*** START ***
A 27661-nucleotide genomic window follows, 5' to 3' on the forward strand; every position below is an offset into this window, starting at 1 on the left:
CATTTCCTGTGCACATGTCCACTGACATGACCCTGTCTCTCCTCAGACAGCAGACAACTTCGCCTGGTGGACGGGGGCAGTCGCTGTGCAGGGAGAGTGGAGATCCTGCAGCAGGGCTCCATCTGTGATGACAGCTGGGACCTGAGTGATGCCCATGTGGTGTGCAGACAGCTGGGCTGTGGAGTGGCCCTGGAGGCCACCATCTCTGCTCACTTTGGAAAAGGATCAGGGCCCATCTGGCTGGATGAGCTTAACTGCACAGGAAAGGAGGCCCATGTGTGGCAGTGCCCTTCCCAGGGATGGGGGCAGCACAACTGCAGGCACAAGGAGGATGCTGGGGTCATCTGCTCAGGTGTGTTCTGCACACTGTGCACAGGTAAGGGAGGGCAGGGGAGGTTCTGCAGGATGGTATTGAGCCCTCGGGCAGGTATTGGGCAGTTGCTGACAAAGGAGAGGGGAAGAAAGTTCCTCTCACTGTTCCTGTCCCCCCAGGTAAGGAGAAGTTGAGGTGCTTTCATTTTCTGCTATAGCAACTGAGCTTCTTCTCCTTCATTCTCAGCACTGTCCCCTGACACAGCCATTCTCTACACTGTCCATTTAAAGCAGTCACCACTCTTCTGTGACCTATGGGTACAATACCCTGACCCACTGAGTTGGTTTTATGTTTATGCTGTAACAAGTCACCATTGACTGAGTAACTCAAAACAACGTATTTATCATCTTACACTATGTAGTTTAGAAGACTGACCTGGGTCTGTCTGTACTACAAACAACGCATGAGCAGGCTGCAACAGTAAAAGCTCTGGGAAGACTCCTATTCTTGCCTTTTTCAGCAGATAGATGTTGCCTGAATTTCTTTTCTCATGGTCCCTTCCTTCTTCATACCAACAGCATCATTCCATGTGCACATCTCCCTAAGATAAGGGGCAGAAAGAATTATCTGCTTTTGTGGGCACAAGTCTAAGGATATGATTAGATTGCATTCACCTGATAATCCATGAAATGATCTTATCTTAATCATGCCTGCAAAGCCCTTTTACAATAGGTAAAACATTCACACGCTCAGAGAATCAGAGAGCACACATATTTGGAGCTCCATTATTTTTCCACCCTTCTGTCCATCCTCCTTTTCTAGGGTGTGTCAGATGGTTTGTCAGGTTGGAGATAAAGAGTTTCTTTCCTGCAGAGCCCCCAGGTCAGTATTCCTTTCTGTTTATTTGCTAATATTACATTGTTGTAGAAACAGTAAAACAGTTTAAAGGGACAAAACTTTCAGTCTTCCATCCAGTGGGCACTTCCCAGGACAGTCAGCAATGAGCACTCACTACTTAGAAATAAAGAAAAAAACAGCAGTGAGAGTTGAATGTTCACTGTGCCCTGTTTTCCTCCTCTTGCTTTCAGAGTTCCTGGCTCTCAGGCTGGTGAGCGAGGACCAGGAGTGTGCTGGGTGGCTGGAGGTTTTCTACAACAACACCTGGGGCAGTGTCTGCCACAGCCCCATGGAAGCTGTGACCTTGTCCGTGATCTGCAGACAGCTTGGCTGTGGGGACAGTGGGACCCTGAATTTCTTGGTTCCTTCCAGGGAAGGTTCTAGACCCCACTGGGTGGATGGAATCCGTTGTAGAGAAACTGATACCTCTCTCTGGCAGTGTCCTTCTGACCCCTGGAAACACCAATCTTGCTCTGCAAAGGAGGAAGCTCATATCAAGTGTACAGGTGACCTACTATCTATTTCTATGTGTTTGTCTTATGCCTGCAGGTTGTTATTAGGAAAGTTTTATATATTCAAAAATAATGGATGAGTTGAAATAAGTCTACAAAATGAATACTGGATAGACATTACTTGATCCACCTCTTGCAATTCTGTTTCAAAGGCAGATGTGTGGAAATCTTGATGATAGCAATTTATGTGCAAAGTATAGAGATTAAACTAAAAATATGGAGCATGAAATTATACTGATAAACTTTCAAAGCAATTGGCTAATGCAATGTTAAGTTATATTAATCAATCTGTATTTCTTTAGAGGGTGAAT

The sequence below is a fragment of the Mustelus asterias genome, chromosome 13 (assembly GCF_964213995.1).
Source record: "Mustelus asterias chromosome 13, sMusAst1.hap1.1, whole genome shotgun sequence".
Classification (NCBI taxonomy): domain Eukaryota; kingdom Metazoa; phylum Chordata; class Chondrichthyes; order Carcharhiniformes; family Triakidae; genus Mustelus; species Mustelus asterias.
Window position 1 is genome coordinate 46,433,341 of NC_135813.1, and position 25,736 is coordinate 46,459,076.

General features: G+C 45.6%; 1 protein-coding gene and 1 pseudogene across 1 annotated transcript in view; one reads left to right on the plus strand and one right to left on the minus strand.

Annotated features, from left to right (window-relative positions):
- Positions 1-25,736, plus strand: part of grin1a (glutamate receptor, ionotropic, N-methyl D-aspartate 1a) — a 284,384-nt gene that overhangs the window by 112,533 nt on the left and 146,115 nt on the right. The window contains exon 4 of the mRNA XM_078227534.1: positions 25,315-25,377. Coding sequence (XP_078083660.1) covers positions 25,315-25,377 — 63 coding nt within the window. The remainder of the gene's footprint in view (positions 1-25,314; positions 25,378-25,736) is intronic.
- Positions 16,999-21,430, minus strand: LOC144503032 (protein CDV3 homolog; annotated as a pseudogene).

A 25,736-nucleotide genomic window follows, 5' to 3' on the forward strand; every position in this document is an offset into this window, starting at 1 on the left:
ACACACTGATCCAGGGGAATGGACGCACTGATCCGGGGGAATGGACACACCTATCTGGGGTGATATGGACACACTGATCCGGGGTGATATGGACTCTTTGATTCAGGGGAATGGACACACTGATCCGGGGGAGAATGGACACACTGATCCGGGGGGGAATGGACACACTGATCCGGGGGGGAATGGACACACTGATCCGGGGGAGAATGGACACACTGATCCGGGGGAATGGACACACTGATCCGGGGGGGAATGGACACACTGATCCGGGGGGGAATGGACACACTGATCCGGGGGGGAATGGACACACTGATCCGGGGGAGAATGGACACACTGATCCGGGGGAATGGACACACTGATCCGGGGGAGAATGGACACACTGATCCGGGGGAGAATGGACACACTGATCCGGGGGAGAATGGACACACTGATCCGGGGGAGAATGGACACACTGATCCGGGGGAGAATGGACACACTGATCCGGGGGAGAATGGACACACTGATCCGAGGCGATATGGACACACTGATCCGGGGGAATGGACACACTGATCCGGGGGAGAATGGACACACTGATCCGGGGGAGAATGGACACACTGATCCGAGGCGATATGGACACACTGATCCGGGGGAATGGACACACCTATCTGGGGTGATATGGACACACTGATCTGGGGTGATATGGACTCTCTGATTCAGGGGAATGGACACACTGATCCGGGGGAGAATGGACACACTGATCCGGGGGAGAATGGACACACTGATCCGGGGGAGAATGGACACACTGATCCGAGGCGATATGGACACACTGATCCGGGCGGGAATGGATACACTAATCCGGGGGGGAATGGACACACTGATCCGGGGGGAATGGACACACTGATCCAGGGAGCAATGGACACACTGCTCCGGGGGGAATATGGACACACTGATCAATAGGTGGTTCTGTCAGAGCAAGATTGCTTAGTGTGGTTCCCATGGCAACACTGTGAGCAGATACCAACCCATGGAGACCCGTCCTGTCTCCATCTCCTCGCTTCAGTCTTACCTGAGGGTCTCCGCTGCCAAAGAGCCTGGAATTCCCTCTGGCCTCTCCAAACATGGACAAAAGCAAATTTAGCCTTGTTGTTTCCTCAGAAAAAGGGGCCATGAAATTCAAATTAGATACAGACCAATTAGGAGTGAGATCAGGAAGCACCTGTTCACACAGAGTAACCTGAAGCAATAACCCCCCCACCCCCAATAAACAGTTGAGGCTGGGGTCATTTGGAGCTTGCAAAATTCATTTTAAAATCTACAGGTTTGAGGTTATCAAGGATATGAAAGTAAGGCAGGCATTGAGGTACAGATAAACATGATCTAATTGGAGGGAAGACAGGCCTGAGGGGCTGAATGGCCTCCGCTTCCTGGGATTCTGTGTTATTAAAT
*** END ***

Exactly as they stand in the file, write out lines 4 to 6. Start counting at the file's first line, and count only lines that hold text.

Source record: "Mustelus asterias chromosome 13, sMusAst1.hap1.1, whole genome shotgun sequence".
Classification (NCBI taxonomy): domain Eukaryota; kingdom Metazoa; phylum Chordata; class Chondrichthyes; order Carcharhiniformes; family Triakidae; genus Mustelus; species Mustelus asterias.
Window position 1 is genome coordinate 46,433,341 of NC_135813.1, and position 25,736 is coordinate 46,459,076.